Of course, everyone's creative in some way or another. Creativity can evidence itself at work or in a hobby or in a parent being creative in bringing up a child. I always  think of the office worker, slaving away in their cubicle, day after day, coming up with a new way to manage something or direct something to make for better efficiency or less cost or more quality in: whatever. That's creativity too. But being an artist places creativity at the top of the stack and being a professional artist makes being creative practically an all consuming activity. This gets us into thinking about talent, a word I don't have much use for. Talent presumes it all flows out on its own, as in "she was so talented". Talent also implies that there isn't much effort needed, that work isn't necessary. Bullshit.

I tend to think of creativity as being an asset that needs nurturing and hard work too. Writers must write, musicians must play, artists must make their pieces. I also believe ideas beget ideas. As a teacher this was an almost constant refrain: "go shoot", I would say. The student would reply they didn't know what to shoot. I would say it didn't matter. Doing is better than not doing. Acting is better than just thinking. I would say: "Pictures make pictures."

Creative: Inventive? Curious? Innocent? Driven? All of the above and much more. Artists of all kinds need these in their arsenal along with drive, motivation, a big work ethic, determination, little fear of failure, thick skins, wearing blinders (focus), joy in the making, self sufficiency,  single mindedness, passion, love, humor, ability to borrow, steal, assimilate, emulate, plagiarize (learn from others) and the ability to be sensitive to others' reactions to their works, to be able to hang in there in the face of criticism, bad reviews, or lack of public support, to be okay being alone. In my experience most artists are introverts, although this isn't universal. Also, most seem to be observers, standing on the edge of the circle, looking in.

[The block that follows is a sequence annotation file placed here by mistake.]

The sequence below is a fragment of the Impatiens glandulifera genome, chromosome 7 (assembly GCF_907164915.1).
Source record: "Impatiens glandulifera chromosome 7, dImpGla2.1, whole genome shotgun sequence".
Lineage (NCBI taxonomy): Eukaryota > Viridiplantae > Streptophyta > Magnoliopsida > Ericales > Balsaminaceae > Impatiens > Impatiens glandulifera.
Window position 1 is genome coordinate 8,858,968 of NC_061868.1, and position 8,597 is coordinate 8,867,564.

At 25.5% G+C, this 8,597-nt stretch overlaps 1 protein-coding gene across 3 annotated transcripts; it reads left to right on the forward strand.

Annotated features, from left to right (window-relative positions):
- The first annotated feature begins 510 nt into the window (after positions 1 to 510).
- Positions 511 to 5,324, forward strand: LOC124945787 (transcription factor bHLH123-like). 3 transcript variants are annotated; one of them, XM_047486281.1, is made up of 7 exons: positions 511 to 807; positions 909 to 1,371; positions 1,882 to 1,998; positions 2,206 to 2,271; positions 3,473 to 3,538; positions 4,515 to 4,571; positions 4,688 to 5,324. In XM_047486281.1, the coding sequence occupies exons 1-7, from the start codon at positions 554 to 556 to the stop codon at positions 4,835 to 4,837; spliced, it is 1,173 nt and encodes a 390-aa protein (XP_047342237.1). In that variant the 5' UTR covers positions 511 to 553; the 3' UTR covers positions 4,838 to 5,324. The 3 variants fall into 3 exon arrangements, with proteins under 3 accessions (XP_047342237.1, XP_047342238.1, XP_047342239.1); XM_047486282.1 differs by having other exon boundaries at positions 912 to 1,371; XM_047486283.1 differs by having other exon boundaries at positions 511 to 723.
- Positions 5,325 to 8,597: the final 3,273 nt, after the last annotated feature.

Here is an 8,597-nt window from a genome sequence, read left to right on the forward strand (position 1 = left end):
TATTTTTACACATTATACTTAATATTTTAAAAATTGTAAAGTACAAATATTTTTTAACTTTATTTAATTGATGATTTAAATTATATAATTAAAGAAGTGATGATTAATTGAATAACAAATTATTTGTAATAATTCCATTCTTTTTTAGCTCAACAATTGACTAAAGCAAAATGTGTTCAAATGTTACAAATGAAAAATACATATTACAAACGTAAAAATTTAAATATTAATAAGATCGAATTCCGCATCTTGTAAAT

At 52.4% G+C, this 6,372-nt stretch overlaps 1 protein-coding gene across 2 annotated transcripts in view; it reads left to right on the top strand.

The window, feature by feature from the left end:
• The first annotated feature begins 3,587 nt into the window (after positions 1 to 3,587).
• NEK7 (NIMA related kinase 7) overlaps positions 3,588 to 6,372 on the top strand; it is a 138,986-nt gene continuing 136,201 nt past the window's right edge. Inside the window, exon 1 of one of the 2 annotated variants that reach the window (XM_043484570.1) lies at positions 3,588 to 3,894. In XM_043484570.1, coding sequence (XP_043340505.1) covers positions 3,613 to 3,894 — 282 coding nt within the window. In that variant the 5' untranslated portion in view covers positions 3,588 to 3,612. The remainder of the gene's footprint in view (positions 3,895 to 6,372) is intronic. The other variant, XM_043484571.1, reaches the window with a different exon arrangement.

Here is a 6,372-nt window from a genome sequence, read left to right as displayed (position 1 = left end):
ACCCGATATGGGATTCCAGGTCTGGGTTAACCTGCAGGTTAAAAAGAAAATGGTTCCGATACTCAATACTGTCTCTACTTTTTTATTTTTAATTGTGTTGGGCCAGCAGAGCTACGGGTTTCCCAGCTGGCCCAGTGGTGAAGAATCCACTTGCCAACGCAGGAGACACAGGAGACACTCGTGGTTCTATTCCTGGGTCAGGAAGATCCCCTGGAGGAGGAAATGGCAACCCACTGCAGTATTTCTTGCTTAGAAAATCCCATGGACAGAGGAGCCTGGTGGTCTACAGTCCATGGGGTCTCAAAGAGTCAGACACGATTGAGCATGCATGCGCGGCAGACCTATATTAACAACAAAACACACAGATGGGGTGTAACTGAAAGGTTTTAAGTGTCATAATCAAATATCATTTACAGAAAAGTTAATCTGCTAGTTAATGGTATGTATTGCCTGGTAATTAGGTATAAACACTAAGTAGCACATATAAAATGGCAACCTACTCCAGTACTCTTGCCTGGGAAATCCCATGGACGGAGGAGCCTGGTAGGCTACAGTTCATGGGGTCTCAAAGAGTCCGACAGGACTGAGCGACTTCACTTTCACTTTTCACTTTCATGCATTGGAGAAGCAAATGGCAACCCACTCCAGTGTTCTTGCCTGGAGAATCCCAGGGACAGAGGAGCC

Very often artists will have a rich variety to their upbringing. Quirky parents, being moved around a lot, an important grand parent or relative. Almost always there is someone in their past that "gave them permission" to be themselves, to follow their own path. Late bloomers are also frequent: those that took awhile to find their art, perhaps trying many things first. But then, of course, there are the prodigies, the naturals who just seem to have been artists from day one. I always sought those out in the classes I taught because a prodigy could show the way for others new to making art. Very often someone so comfortable in their role as an artist could demonstrate that there really were no obstacles in the way. 

It's hard for artists to have bosses, I believe. Mentors, maybe. Those that they can see have placed creativity as key. But someone telling them how to do something, how to behave, what to do? Difficult. Creative people tend to want to be self directed.

Work. I would often tell students to work. That artists work. Talent's got nothing to do with it. I had no room for laziness in my classes, particular when our classes were often wait listed. For artists really do work. Visit an art school, a dance studio, a rehearsal hall, or a place like Penland in North Carolina and you'll see welders, potters, painters, glass blowers and yes, photographers, working away at all hours. 

Selfish. That's a hard one and something creative people need to look at. For, yes, artists can be selfish, in their own heads, not as aware of others' needs around them as they are of their own. Narcissists are really a pain, the need to be in the spotlight.The worst. Big egos can run rampant here. For many the concept of empathy and sympathy will need to be a constant refrain. I spent my whole career being around people that were artists and teachers. One one hand: a life involved in one's self, one's sensitivities and creative output making to create art work shown in galleries and museums. On the other hand a career where the teacher is really the least important. One a "take"vocation and the other a "giving" one. My teaching colleague Andrea Raynor would often say: "Teaching isn't about you, it is about them".  So very true. For me, as someone who tends to be in his own head and thoughts, teaching is a wonderful balance between the "me me me" side and the "all about them " side.

Lastly. What about fulfillment? Is making art a meaningful and fulfilling way to go through your life? Absolutely! But also frustrating, challenging, for most not a path to wealth, a career that can be lonely, and so on. 

It can be helpful to think of what the desired outcome is if you're an artist.  More on that later. As always, thank you for reading I can be reached at my email: here.

Topics: Commentary

Permalink | Posted February 20, 2018